This past week has been a busy one on the voting rights front. North Carolina's voter ID law was struck down as discriminatory. We now we learn that parts of Wisconsin's voter and early voting laws were struck down as the presiding judge saw no evidence of supposed voter fraud which the laws were meant to stop. The judge also stated that the laws did hurt minority communities. Looks like republican attempts at voter suppression are running into this very annoying thing, the truth about voter fraud. George L. Cook III AfricanAmericanReports.com.
Finding that Republican lawmakers had discriminated against minorities, a federal judge Friday struck down parts of Wisconsin's voter ID law, limits on early voting and prohibitions on allowing people to vote early at multiple sites.
With the presidential election less than four months away, GOP Attorney General Brad Schimel said he plans to appeal the sweeping decision by U.S. District Court Judge James Peterson.
Peterson also turned back other election laws Republicans have put in place in recent years.
"The Wisconsin experience demonstrates that a preoccupation with mostly phantom election fraud leads to real incidents of disenfranchisement, which undermine rather than enhance confidence in elections, particularly in minority communities," U.S. District Judge James Peterson wrote.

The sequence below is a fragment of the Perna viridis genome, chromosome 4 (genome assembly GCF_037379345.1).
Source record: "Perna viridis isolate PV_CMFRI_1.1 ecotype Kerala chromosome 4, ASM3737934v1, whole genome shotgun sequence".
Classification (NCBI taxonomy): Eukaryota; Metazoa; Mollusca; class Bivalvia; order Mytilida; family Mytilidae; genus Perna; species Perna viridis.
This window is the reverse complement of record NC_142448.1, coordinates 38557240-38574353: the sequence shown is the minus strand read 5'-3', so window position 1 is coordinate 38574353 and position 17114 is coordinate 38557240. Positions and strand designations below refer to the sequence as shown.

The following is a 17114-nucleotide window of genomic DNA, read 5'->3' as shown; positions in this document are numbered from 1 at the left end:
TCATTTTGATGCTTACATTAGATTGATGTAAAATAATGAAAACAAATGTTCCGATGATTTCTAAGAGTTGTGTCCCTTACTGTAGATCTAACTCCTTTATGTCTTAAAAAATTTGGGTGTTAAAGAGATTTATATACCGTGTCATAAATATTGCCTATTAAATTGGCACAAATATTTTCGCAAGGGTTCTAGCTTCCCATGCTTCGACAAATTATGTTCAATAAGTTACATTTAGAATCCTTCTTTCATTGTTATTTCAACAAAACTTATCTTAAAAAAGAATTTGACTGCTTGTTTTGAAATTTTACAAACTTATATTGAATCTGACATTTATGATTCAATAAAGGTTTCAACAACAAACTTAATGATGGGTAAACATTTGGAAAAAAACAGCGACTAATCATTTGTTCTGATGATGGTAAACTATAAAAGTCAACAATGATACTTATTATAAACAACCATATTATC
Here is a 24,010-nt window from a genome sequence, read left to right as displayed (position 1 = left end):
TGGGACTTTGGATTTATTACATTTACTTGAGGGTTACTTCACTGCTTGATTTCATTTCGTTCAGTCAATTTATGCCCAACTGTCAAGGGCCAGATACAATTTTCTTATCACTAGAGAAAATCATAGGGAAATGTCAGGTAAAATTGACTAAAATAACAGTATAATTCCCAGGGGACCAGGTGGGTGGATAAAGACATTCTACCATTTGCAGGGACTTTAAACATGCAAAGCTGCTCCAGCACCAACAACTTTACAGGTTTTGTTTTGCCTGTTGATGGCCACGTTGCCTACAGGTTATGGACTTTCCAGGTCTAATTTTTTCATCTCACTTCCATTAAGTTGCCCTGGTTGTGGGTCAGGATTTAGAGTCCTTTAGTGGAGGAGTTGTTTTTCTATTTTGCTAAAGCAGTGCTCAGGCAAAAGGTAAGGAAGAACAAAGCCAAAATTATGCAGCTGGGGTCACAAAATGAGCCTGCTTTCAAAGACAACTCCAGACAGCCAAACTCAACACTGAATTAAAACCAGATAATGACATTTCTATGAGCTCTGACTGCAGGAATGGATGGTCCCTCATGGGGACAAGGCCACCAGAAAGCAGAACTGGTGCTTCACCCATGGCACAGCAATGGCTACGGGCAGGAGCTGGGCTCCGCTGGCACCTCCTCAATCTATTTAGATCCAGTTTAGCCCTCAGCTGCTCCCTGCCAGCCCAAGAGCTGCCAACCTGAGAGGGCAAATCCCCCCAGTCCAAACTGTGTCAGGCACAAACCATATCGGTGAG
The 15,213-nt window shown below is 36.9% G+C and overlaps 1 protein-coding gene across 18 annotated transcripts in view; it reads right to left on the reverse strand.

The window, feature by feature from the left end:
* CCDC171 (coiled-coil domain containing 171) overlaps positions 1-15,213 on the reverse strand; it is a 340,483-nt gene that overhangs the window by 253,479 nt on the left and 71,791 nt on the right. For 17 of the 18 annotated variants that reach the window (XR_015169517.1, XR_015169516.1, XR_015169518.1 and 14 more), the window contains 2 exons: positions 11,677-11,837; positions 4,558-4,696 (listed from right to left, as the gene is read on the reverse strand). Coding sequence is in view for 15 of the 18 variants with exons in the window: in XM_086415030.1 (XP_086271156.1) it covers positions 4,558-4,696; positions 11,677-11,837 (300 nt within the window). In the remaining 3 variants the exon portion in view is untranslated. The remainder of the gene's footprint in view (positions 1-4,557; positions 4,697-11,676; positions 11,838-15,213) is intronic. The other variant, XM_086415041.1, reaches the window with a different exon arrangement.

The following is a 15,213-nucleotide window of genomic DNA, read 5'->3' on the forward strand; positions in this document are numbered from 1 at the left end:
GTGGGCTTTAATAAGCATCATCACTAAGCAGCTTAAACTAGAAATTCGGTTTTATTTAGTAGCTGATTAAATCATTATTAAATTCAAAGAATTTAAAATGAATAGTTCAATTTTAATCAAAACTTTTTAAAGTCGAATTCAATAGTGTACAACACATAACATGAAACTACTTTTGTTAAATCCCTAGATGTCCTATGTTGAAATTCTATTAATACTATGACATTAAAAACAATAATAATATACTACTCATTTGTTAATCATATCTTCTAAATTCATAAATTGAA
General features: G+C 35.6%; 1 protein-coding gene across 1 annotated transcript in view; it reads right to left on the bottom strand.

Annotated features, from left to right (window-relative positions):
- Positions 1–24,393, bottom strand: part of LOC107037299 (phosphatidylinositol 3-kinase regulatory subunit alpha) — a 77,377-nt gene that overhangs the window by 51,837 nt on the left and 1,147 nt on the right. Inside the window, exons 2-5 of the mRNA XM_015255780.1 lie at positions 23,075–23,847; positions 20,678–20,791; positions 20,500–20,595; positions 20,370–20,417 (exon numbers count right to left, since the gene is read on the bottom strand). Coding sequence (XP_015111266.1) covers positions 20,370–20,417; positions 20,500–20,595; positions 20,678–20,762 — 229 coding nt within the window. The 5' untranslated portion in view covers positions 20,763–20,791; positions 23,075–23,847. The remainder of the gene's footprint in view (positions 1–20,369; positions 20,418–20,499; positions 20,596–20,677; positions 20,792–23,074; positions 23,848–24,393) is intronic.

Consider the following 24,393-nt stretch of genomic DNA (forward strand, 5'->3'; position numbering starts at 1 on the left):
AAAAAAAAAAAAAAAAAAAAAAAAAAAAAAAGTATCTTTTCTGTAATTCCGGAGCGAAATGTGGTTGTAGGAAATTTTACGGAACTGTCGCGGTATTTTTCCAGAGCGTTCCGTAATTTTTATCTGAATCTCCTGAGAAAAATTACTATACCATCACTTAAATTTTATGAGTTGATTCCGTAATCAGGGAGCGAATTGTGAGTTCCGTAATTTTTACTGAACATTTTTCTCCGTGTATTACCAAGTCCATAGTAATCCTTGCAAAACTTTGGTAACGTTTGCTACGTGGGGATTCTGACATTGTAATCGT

"To put it bluntly, Wisconsin's strict version of voter ID law is a cure worse than the disease."
Judge Peterson struck down the following provisions of the law:
■ Limits on early voting Republicans have put in place in recent years. GOP lawmakers restricted early voting to weekdays during the two full weeks before elections, thus eliminating weekend voting that was popular in Milwaukee and other urban areas.
■ A requirement that cities can have only one place for early voting. Critics have said large cities such as Milwaukee should be able to have multiple voting sites because not everyone can get downtown easily.
■ A requirement that people must live in their voting ward 28 days before an election. Previously, people had to live in a ward for 10 days before an election.
■ The system the state uses to determine if people with the most difficulty getting IDs should be provided identification for voting. He ruled anyone in that system must immediately be granted an ID for voting within 30 days.
■ Part of the voter ID law allows people to use certain student IDs to vote, but those IDs cannot be expired. Peterson found that aspect of the law is unconstitutional, ruling that expired student IDs can be used at the polls — just as expired driver's licenses can be used for voting.
■ A requirement that dorm lists provided to poll workers include citizen information. Universities provide the lists of those living in dorms to poll workers so they have an easy way to check whether students are voting in the right wards; lawmakers put in a requirement that those lists show whether the students are U.S. citizens.
■ A prohibition on providing voters with absentee ballots by email or fax[SOURCE]